Why Omnichannel Strategies Matter Now More Than Ever

In today’s marketing world, your strategies should extend well past your website, social media, and in-person experience. Some of the most successful brands implement omnichannel strategies, or strategies that incorporate multiple aspects of your brand’s marketing.

Let’s look more at what omnichannel marketing strategies are, examples of omnichannel marketing done right, and how you can get on board with this effective strategy today.

What Is Omnichannel Marketing?

Omnichannel marketing refers to using multiple channels, such as email marketing, paid mediacontent marketing, in-person customer service, and print ads, to nurture customer relationships and guide users through the sales funnel. Omnichannel strategies occur both on and offline and require many different departments, from sales to customer service, to work together.

Marketing channels are the mediums in which you communicate with users. They can include:

  • Print ads
  • Digital ads (display ads, paid search, paid social, etc.)
  • Blogs
  • Email newsletters
  • In-person events
  • Websites
  • Social media profiles
  • Organic search results

Omnichannel marketing strategies don’t use all mediums all the time, but rather utilize the channels that make sense to the customer journey. This strategy helps companies engage with their customers holistically.

Omnichannel Marketing Versus Multichannel Marketing

Multichannel marketing strategies, as the name suggests, involves utilizing multiple channels to engage with users. While this may sound similar to omnichannel strategies, there are some key differences between the two.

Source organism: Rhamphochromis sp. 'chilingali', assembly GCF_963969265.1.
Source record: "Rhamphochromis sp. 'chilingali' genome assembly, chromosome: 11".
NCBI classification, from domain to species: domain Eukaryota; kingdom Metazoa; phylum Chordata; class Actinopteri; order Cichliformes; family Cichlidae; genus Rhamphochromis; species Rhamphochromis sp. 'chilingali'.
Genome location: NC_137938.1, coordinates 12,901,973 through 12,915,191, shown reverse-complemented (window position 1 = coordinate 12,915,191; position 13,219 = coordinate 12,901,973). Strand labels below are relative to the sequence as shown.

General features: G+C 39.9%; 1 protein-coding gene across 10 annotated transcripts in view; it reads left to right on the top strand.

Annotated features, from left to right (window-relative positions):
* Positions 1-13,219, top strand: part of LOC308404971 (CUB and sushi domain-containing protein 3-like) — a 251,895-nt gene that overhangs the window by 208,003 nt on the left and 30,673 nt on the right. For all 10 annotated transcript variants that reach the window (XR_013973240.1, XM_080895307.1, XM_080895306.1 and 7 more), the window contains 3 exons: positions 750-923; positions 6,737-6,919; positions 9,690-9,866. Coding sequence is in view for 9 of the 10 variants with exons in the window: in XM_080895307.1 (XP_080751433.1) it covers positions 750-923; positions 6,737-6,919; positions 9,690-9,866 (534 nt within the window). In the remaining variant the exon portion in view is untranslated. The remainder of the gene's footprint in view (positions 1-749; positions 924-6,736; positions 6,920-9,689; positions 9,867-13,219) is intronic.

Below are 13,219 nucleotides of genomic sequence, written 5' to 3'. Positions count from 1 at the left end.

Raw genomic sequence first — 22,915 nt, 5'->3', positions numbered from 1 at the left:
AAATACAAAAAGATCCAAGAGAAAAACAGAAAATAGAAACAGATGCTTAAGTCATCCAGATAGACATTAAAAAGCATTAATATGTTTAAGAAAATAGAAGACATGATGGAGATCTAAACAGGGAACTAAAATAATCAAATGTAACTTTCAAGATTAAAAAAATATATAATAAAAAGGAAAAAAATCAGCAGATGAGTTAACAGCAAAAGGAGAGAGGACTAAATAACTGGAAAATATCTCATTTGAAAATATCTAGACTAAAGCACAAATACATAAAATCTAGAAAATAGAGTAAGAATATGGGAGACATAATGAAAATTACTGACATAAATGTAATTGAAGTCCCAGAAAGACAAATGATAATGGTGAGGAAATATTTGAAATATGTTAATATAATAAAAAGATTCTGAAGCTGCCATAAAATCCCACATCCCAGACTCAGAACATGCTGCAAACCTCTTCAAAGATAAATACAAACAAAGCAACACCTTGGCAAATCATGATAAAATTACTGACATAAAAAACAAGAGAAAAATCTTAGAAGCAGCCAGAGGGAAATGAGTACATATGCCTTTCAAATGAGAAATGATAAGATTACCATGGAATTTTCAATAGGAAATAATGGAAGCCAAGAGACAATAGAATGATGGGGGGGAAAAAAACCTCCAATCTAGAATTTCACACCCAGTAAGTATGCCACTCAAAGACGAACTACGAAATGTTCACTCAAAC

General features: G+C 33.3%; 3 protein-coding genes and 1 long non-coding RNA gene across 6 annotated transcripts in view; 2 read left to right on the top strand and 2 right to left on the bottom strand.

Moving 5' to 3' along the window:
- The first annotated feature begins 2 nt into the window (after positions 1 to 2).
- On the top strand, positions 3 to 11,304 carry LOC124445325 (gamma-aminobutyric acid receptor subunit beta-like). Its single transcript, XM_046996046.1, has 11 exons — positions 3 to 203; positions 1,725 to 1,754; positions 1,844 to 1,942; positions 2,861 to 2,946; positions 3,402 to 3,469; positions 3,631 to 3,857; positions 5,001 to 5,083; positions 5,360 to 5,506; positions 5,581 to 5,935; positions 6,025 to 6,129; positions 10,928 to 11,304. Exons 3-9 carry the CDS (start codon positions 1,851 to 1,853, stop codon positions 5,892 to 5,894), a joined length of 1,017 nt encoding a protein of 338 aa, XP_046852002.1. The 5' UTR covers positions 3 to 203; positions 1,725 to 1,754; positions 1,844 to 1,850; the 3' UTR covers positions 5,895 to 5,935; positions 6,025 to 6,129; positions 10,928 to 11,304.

Multichannel marketing focuses on the channels themselves, while omnichannel marketing focuses on the experience. For example, a multichannel strategy might include social media marketing, email newsletters, and display ads. Omnichannel strategies generally include more channels and focus on consistent brand messaging throughout these channels and the experience being delivered to customers.

Multichannel marketing is focused on casting a wide net through multiple channels to try to attract as many potential customers as possible. Omnichannel marketing tailors a brand’s message and works to deliver a stronger relationship between potential customers and the brand. This focused approach is catered more towards the customer, rather than the channel.

Multichannel marketing focuses on leading the consumer in a straight line (website to social media profiles to purchase, for example). Omnichannel marketing is less direct, but focused more on the customer’s journey. It provides touchpoints that are fluid and non-linear.

Jared Rosenbloom, Director of Media Strategy and Operations at Centro, explains the difference between the two strategies: “In multichannel marketing, the goal is to have as many touch points as you can – you want to push your message out as many times as possible to as many people as possible…omnichannel marketing is about understanding the path to purchase that an individual takes and how can we speak to them at different points on that path.”

Omnichannel Marketing Done Right

It’s one thing to talk about omnichannel marketing strategies, but it’s something different to look at brands that do them well. Below are examples of impactful brands that know what they’re doing and how you can take some cues from these marketing pros:


Disney is all about the magic and this extends to their marketing strategy in multiple ways. If you’re thinking of taking a trip to Disneyland, you might start on their website. The site includes everything you need to buy tickets in a fun, on-brand way. After you get your tickets, Disney makes it easy to plan your trip with a mobile app and MagicBand program. And of course, there’s the many Disney-themed adventures outside of Disneyland, including Disney Cruises, their many resorts and spas, and their worldwide Adventures by Disney. Disney’s omnichannel marketing makes the whole experience that much more meaningful for the whole family.